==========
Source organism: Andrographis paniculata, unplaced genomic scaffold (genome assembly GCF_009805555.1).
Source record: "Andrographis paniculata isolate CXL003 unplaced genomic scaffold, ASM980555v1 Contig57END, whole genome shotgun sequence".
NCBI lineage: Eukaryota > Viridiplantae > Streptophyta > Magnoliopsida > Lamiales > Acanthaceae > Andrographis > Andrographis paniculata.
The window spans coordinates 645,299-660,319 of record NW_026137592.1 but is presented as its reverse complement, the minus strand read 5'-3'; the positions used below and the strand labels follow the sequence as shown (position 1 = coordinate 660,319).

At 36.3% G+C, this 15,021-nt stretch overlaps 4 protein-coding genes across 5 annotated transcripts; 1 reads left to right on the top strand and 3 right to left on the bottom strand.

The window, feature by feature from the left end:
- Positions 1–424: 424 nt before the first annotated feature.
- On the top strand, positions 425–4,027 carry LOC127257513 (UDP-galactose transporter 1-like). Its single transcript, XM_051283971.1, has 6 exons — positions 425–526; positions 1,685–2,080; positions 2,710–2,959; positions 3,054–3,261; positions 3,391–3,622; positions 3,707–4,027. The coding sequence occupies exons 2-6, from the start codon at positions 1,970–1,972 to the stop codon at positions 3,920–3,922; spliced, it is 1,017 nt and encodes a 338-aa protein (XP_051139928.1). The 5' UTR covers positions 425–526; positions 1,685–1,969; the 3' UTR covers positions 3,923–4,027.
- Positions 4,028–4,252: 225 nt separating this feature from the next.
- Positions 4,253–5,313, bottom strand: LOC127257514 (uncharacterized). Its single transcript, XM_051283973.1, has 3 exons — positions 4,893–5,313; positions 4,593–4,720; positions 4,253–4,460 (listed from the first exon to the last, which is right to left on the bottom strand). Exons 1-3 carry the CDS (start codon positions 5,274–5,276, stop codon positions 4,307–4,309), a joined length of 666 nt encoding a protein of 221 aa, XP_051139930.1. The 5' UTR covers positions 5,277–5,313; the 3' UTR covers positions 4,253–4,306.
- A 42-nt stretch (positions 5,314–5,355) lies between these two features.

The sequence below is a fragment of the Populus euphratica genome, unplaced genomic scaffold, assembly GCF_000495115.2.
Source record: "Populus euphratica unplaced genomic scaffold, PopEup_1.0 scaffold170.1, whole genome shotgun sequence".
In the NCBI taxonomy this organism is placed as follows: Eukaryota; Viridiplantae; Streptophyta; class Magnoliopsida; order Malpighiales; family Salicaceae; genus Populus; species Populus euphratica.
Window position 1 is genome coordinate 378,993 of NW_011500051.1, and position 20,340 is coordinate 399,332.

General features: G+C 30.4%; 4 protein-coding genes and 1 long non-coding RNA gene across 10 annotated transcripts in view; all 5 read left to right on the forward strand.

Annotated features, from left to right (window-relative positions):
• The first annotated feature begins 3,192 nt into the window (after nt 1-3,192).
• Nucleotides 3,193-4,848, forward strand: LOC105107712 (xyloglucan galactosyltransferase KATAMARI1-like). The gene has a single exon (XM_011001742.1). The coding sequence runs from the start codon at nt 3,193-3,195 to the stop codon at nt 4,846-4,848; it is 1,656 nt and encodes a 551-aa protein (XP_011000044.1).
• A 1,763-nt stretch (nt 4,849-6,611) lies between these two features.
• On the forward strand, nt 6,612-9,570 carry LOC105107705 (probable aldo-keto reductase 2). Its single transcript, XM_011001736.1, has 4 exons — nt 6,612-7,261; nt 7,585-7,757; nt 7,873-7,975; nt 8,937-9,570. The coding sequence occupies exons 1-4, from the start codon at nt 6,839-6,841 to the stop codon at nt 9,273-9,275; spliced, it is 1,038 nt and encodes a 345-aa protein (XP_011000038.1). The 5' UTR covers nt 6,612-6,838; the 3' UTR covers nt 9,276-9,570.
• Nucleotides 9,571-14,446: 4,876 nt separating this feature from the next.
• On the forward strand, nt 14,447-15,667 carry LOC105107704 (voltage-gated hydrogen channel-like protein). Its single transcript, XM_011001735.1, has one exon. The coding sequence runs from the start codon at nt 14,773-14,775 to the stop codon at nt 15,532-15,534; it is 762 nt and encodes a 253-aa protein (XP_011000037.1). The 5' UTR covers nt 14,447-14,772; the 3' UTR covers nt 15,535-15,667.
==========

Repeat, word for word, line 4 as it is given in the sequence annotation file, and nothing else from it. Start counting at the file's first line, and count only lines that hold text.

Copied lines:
The window spans coordinates 645,299-660,319 of record NW_026137592.1 but is presented as its reverse complement, the minus strand read 5'-3'; the positions used below and the strand labels follow the sequence as shown (position 1 = coordinate 660,319).